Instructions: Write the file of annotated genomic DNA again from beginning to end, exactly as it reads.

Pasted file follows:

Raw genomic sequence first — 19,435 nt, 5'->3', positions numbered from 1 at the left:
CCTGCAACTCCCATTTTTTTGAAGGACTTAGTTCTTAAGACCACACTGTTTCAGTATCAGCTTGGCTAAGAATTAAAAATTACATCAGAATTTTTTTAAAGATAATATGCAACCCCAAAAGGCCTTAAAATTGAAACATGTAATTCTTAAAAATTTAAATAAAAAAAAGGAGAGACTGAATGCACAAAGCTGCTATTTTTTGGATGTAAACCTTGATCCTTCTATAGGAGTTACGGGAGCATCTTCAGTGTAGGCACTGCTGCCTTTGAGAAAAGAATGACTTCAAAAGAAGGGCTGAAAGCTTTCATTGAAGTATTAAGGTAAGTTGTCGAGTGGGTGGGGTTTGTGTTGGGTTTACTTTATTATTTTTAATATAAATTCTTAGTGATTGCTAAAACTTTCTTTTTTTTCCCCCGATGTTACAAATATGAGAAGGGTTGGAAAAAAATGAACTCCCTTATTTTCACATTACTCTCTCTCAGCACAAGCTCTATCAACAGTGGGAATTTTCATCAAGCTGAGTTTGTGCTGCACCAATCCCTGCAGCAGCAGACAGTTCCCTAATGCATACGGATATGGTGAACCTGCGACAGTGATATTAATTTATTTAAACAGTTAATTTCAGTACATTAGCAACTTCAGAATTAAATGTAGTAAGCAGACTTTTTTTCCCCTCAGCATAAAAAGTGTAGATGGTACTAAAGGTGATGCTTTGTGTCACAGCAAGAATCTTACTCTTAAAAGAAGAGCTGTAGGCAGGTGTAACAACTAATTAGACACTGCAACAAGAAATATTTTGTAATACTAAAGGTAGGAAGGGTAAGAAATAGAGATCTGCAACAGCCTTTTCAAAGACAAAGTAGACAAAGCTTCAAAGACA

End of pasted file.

Raw genomic sequence first — 19,435 nt, 5'->3', positions numbered from 1 at the left:
CCTGCAACTCCCATTTTTTTGAAGGACTTAGTTCTTAAGACCACACTGTTTCAGTATCAGCTTGGCTAAGAATTAAAAATTACATCAGAATTTTTTTAAAGATAATATGCAACCCCAAAAGGCCTTAAAATTGAAACATGTAATTCTTAAAAATTTAAATAAAAAAAAGGAGAGACTGAATGCACAAAGCTGCTATTTTTTGGATGTAAACCTTGATCCTTCTATAGGAGTTACGGGAGCATCTTCAGTGTAGGCACTGCTGCCTTTGAGAAAAGAATGACTTCAAAAGAAGGGCTGAAAGCTTTCATTGAAGTATTAAGGTAAGTTGTCGAGTGGGTGGGGTTTGTGTTGGGTTTACTTTATTATTTTTAATATAAATTCTTAGTGATTGCTAAAACTTTCTTTTTTTTCCCCCGATGTTACAAATATGAGAAGGGTTGGAAAAAAATGAACTCCCTTATTTTCACATTACTCTCTCTCAGCACAAGCTCTATCAACAGTGGGAATTTTCATCAAGCTGAGTTTGTGCTGCACCAATCCCTGCAGCAGCAGACAGTTCCCTAATGCATACGGATATGGTGAACCTGCGACAGTGATATTAATTTATTTAAACAGTTAATTTCAGTACATTAGCAACTTCAGAATTAAATGTAGTAAGCAGACTTTTTTTCCCCTCAGCATAAAAAGTGTAGATGGTACTAAAGGTGATGCTTTGTGTCACAGCAAGAATCTTACTCTTAAAAGAAGAGCTGTAGGCAGGTGTAACAACTAATTAGACACTGCAACAAGAAATATTTTGTAATACTAAAGGTAGGAAGGGTAAGAAATAGAGATCTGCAACAGCCTTTTCAAAGACAAAGTAGACAAAGCTTCAAAGACA